‘Homeopathy will become less popular, lose charm’
By Dr Mukesh Batra
I believe it is extremely important to practice what you study. Why would one study homeopathy and then want to practice allopathy? I strongly feel that homeopaths should stick to this pure and natural form of this medicine derived from plants and minerals. It is the most beneficial and affordable form of medicine known to have cured severe chronic ailments.
Homeopaths are qualified doctors and they study as much as allopaths, including subjects like anatomy, physiology, surgery, obstetrics and gynecology. The only thing they don't study is pharmacology, which explains the chemical reactions of the drugs and its prescriptions. Then why opt to practice that forcibly? I am completely against the decision to allow homeopaths to practice allopathy after the one-year course. If this comes into effect, homeopathy will gradually become less popular and lose its charm.
The government argues that the decision is being taken to cater to the shortage of doctors, mainly in the rural areas. Instead, the government should have popularised homeopathy and offered this branch of medicine to the people. Homeopathy is not dependent on diagnostics. Therefore, x-ray machines, CT scans and other such costly equipment are not needed and it is perfect to be practiced in rural areas. It is not only proven that this branch of medicine is effective, but also affordable. By coming up with this 'bridge course', the government has, in fact, complicated things and mixed up two different fields of medicine.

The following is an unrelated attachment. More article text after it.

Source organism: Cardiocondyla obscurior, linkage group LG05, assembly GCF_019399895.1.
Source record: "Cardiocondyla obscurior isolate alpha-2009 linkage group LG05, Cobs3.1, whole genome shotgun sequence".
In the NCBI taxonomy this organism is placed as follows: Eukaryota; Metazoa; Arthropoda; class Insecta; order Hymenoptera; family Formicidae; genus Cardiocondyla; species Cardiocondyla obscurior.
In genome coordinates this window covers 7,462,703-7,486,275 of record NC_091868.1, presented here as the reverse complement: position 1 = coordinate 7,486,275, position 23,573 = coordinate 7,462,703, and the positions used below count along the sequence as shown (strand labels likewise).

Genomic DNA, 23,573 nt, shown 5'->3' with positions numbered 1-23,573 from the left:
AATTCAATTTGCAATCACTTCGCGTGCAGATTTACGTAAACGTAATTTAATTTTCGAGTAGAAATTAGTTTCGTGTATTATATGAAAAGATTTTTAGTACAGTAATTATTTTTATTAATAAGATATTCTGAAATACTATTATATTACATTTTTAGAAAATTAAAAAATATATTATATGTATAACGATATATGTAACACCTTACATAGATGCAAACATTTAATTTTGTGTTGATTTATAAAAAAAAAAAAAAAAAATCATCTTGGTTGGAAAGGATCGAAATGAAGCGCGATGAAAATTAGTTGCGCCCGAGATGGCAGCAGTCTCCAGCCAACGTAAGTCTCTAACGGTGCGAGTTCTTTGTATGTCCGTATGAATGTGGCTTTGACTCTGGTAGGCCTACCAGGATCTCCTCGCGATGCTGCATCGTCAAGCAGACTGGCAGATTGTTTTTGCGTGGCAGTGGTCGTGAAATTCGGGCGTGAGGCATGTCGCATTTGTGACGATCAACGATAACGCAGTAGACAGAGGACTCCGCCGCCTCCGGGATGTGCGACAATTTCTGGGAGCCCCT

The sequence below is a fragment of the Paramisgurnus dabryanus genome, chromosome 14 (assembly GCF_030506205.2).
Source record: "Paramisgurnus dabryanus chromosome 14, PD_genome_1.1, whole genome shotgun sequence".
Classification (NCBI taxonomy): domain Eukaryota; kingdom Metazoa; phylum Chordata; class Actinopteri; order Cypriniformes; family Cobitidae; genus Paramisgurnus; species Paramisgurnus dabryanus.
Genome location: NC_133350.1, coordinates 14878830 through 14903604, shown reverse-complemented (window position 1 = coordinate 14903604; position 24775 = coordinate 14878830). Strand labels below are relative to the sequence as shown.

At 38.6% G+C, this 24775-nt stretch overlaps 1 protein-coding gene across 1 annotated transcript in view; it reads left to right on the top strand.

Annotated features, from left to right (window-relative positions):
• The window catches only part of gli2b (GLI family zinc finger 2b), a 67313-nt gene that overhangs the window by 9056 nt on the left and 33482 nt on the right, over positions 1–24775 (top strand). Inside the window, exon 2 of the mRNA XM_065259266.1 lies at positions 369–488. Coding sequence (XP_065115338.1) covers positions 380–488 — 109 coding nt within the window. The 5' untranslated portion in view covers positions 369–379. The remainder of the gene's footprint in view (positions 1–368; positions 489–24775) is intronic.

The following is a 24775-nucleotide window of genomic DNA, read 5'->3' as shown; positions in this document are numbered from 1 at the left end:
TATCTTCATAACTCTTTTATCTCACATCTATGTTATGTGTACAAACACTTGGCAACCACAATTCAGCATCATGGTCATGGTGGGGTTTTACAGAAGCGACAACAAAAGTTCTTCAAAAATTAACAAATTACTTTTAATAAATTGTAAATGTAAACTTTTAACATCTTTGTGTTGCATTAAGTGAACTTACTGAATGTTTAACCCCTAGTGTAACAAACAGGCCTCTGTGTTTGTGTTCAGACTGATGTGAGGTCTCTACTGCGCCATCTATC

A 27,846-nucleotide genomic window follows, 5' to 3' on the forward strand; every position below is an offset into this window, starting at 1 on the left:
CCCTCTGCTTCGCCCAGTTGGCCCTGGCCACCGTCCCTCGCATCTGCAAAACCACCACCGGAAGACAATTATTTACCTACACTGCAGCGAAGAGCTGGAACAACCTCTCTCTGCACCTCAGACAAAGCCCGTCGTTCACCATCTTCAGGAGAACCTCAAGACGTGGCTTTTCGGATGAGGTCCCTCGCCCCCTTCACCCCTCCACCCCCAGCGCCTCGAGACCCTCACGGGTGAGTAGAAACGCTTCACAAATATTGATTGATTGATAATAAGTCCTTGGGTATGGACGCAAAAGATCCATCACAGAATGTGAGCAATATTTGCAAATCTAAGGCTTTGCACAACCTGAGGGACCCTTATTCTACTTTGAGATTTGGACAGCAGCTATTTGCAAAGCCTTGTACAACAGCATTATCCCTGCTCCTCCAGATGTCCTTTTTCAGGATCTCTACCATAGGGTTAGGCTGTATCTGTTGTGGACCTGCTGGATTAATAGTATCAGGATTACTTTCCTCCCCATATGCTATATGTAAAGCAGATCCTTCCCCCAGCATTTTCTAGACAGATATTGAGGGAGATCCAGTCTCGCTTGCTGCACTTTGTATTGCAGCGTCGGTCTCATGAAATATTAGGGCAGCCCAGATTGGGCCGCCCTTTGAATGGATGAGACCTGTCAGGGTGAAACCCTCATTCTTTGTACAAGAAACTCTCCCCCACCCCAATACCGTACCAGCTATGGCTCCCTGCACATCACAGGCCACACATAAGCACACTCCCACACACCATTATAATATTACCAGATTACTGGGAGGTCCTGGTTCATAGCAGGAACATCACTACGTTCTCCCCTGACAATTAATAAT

The World Health Organization has acknowledged that homeopathy is the second largest system of medicine across the world. It is also the fastest growing with a 30 per cent increase in homeopathy practice reported every year since last the five years. This system of medicine has seen such growth only because of the safety associated with it. People are now waking up to safe medicine. A majority of cases we deal with are 'drug-related diseases', meaning patients who have suffered due to the side-effects of allopathic drugs. Homeopathy, on the other hand, has none and is thus extremely popular when it comes to treating children.
While there is no denying that we cannot do without modern medicine, the government should encourage other fields of medicine to supplement allopathy. Not only homeopathy, but ayurveda and unani are also known to yield the best of results, and authorities should strengthen the healthcare system by enhancing each field of medicine instead of mixing two varied ones. Also, what is the guarantee that the homeopaths will practice in rural areas after completing the one-year pharmacology course?